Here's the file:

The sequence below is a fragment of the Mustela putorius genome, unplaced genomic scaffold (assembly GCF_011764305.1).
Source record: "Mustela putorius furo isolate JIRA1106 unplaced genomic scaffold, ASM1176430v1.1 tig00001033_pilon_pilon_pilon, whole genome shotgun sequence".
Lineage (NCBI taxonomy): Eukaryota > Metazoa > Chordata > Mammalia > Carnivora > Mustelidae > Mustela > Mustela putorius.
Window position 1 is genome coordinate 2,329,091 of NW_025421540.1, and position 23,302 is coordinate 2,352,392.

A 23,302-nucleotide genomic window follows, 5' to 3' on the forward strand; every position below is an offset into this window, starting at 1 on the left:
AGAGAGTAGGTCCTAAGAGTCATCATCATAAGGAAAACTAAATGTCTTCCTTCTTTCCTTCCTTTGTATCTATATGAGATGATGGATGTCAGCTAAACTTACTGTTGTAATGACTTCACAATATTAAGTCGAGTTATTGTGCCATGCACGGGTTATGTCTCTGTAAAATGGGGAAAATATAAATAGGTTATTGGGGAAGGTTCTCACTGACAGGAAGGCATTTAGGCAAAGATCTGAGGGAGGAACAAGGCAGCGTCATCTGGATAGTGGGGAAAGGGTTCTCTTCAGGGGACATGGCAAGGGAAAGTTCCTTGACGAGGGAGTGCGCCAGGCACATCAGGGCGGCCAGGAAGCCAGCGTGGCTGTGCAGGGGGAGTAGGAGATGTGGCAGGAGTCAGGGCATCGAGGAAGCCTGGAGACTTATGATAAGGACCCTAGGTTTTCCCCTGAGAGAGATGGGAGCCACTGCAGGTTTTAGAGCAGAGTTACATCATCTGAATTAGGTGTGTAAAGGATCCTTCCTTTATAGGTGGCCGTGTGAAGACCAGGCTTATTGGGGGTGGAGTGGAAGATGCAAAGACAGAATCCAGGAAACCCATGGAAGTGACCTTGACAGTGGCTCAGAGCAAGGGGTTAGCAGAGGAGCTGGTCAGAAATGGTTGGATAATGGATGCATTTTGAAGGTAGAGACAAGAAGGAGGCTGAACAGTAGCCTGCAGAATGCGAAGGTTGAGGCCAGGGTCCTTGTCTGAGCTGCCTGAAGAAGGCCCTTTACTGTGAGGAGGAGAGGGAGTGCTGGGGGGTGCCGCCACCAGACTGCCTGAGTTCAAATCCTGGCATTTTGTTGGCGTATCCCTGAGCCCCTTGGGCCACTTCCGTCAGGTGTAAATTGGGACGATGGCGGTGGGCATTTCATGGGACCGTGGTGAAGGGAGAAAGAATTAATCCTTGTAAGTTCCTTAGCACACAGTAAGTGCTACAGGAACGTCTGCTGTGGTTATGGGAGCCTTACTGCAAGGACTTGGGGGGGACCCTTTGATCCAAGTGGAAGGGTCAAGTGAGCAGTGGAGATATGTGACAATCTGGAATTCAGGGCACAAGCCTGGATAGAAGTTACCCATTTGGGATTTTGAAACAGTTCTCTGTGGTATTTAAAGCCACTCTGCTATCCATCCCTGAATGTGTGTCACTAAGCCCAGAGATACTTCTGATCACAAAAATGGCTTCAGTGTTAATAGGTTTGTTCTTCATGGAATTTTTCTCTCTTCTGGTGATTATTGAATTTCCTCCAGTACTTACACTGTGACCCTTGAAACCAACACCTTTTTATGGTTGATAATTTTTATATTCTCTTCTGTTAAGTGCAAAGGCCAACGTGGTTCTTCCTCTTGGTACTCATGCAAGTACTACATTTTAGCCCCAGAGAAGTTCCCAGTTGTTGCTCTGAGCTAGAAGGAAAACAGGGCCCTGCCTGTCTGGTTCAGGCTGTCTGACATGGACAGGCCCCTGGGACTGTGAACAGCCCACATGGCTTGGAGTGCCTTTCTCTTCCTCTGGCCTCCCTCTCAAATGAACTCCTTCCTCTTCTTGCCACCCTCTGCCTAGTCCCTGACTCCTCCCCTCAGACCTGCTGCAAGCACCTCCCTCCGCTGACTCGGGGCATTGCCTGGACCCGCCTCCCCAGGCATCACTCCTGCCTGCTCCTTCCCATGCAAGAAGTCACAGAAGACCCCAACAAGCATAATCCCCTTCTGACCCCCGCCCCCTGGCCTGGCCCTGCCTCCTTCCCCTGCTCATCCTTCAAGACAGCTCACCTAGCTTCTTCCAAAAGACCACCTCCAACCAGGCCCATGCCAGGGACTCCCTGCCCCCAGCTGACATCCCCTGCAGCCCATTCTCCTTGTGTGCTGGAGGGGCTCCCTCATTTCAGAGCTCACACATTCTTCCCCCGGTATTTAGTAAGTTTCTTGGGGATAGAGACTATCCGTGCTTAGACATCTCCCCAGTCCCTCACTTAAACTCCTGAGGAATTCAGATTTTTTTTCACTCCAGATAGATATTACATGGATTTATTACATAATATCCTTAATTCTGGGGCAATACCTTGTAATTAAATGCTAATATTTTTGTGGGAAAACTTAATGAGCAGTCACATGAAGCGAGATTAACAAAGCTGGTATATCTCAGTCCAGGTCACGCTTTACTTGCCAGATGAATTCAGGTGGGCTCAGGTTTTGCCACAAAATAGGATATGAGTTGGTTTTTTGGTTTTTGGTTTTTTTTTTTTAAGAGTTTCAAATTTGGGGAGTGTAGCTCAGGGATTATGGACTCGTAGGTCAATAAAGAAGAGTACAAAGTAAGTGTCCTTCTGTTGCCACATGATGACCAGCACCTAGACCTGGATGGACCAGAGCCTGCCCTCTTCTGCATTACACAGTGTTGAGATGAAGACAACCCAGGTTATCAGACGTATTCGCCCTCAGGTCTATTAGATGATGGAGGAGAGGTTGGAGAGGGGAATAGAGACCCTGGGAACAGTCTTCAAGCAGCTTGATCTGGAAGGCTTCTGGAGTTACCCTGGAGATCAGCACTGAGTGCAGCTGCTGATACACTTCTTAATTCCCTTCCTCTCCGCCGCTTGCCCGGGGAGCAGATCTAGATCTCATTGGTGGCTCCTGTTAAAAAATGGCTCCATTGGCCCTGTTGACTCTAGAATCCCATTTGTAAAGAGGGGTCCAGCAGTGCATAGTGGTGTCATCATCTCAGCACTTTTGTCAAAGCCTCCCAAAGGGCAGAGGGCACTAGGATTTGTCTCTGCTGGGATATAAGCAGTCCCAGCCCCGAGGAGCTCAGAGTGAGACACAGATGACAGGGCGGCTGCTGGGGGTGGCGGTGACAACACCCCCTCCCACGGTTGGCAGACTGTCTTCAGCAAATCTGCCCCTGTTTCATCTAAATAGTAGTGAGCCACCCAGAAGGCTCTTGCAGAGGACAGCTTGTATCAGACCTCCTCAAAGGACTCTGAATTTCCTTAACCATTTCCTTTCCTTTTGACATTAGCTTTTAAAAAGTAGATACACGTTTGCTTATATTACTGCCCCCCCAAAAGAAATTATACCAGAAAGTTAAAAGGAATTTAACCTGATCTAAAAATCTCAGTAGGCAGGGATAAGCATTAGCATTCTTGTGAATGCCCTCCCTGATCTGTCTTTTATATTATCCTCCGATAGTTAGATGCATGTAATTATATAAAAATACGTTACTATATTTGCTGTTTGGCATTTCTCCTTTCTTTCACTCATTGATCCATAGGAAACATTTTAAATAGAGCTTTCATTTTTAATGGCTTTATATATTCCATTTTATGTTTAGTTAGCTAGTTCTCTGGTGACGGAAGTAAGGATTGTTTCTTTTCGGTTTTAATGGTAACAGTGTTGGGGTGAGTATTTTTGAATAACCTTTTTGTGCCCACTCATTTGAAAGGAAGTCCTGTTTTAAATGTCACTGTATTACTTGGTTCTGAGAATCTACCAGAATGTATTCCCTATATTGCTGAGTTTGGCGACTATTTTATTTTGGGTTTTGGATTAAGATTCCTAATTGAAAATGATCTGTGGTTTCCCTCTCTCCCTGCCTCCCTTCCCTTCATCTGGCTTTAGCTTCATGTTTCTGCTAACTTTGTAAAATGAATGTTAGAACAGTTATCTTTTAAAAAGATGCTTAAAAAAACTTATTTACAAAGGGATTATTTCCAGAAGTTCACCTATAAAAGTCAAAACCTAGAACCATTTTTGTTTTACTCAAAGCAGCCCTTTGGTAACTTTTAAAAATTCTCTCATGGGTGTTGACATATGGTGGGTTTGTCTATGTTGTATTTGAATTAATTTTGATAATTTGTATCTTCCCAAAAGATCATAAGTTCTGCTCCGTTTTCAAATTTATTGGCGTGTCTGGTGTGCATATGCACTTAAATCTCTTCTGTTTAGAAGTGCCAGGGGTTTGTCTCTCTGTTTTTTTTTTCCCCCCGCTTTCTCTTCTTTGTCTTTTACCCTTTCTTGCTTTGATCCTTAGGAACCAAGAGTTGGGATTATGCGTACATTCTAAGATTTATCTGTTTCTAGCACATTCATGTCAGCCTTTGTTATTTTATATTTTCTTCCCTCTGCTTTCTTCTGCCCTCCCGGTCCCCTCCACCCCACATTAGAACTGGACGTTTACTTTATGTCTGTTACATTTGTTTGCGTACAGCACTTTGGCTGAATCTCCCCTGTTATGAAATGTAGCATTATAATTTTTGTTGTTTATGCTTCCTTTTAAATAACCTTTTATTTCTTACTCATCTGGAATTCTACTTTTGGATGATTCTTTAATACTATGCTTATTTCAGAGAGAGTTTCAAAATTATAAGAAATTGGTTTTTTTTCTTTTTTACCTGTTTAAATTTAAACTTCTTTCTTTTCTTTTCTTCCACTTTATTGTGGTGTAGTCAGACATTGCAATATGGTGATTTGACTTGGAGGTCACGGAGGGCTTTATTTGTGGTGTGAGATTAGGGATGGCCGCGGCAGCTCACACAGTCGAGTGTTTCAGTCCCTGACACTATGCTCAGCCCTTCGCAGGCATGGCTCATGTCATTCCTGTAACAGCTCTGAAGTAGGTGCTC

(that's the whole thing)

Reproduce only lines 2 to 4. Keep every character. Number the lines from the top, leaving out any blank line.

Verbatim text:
Source record: "Mustela putorius furo isolate JIRA1106 unplaced genomic scaffold, ASM1176430v1.1 tig00001033_pilon_pilon_pilon, whole genome shotgun sequence".
Lineage (NCBI taxonomy): Eukaryota > Metazoa > Chordata > Mammalia > Carnivora > Mustelidae > Mustela > Mustela putorius.
Window position 1 is genome coordinate 2,329,091 of NW_025421540.1, and position 23,302 is coordinate 2,352,392.